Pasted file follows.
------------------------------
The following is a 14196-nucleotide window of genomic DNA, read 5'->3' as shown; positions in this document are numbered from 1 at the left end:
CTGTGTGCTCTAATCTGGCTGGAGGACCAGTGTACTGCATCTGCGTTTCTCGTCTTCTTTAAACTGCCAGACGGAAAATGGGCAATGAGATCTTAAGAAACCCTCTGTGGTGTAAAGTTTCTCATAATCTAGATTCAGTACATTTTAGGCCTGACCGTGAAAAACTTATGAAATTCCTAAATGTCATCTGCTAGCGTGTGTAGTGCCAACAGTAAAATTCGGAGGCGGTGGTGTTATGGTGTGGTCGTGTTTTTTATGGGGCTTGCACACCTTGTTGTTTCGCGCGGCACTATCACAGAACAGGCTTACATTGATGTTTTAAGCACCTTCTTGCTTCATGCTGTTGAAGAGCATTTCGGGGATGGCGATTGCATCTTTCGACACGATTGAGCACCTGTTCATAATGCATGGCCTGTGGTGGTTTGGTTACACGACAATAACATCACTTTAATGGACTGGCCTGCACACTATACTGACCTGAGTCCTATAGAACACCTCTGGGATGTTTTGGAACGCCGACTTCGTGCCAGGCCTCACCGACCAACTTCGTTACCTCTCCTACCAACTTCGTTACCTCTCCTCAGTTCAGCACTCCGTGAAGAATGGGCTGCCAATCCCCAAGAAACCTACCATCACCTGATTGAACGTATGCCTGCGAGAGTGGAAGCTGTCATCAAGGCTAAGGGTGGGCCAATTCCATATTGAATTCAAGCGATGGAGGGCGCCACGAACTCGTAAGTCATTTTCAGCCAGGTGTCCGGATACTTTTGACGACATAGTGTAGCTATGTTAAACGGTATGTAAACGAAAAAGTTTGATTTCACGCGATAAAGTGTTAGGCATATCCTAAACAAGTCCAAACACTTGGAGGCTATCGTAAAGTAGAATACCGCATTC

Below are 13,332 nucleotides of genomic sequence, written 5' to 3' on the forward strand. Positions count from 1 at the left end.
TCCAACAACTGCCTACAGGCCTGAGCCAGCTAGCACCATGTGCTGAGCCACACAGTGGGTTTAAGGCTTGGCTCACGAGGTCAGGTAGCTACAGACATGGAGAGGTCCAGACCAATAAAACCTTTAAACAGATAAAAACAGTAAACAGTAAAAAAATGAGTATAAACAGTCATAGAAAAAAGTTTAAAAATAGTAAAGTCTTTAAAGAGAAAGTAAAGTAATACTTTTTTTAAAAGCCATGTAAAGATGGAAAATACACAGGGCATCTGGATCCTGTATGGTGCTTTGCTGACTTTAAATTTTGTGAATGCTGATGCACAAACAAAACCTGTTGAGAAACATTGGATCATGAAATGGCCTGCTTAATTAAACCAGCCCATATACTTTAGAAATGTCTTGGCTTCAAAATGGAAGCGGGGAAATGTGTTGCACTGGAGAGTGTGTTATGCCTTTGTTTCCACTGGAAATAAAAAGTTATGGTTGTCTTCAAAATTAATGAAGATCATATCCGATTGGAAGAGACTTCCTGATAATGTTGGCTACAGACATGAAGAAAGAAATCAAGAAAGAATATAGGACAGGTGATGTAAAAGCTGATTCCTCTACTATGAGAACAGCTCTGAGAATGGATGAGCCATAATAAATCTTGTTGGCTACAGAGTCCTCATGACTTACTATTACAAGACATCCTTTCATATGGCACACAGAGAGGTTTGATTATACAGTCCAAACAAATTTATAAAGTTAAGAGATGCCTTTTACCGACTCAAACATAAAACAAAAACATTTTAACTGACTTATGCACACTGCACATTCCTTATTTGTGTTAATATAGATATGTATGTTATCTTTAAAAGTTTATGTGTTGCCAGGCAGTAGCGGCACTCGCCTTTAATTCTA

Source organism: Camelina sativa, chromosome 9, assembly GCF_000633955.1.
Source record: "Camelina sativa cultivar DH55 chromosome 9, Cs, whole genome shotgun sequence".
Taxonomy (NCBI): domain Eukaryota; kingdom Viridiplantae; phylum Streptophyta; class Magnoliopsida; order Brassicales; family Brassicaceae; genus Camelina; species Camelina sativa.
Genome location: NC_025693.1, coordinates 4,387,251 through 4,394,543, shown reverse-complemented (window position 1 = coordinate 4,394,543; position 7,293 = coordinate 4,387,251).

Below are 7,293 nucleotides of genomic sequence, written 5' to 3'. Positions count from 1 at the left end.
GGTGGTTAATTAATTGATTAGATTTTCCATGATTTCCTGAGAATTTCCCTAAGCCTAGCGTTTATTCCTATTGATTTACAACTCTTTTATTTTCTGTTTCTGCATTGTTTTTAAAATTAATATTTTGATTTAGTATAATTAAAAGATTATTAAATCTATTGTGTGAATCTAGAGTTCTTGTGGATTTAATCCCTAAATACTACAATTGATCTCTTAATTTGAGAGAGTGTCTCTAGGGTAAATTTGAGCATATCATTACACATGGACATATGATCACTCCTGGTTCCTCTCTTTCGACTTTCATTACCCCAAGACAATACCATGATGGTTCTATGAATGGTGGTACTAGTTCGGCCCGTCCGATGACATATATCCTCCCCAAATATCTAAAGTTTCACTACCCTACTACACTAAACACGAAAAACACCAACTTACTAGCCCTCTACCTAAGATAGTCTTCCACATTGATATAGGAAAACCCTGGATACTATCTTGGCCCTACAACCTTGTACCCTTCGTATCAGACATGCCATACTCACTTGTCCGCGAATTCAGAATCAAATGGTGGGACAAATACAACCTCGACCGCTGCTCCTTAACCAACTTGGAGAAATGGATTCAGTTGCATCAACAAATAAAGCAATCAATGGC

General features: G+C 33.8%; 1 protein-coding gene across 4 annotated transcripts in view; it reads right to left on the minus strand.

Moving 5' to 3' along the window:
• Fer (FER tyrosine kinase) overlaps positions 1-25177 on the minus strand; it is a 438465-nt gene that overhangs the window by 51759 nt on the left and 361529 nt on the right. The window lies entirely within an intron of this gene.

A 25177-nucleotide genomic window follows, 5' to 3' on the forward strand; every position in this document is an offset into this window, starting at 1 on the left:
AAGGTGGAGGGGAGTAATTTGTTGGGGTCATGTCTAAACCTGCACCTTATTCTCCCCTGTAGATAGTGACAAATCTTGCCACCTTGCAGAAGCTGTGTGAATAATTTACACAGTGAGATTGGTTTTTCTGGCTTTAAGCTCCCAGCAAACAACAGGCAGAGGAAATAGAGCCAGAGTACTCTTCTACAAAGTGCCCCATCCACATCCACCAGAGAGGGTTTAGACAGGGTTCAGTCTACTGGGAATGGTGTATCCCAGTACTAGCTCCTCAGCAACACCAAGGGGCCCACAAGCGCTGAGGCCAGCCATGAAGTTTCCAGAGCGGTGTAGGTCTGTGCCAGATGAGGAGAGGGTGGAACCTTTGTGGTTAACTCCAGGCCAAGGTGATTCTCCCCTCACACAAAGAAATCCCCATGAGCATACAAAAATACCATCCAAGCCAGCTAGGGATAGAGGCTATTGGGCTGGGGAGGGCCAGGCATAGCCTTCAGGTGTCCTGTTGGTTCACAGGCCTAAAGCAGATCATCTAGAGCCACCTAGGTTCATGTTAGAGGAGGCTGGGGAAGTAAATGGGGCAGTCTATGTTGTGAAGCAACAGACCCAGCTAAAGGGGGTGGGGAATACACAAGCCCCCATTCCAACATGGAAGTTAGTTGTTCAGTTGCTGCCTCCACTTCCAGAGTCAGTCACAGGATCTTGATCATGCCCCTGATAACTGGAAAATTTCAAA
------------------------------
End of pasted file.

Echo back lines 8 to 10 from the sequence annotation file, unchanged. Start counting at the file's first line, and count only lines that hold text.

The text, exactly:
Genome location: NC_025693.1, coordinates 4,387,251 through 4,394,543, shown reverse-complemented (window position 1 = coordinate 4,394,543; position 7,293 = coordinate 4,387,251).

Below are 7,293 nucleotides of genomic sequence, written 5' to 3'. Positions count from 1 at the left end.
GGTGGTTAATTAATTGATTAGATTTTCCATGATTTCCTGAGAATTTCCCTAAGCCTAGCGTTTATTCCTATTGATTTACAACTCTTTTATTTTCTGTTTCTGCATTGTTTTTAAAATTAATATTTTGATTTAGTATAATTAAAAGATTATTAAATCTATTGTGTGAATCTAGAGTTCTTGTGGATTTAATCCCTAAATACTACAATTGATCTCTTAATTTGAGAGAGTGTCTCTAGGGTAAATTTGAGCATATCATTACACATGGACATATGATCACTCCTGGTTCCTCTCTTTCGACTTTCATTACCCCAAGACAATACCATGATGGTTCTATGAATGGTGGTACTAGTTCGGCCCGTCCGATGACATATATCCTCCCCAAATATCTAAAGTTTCACTACCCTACTACACTAAACACGAAAAACACCAACTTACTAGCCCTCTACCTAAGATAGTCTTCCACATTGATATAGGAAAACCCTGGATACTATCTTGGCCCTACAACCTTGTACCCTTCGTATCAGACATGCCATACTCACTTGTCCGCGAATTCAGAATCAAATGGTGGGACAAATACAACCTCGACCGCTGCTCCTTAACCAACTTGGAGAAATGGATTCAGTTGCATCAACAAATAAAGCAATCAATGGC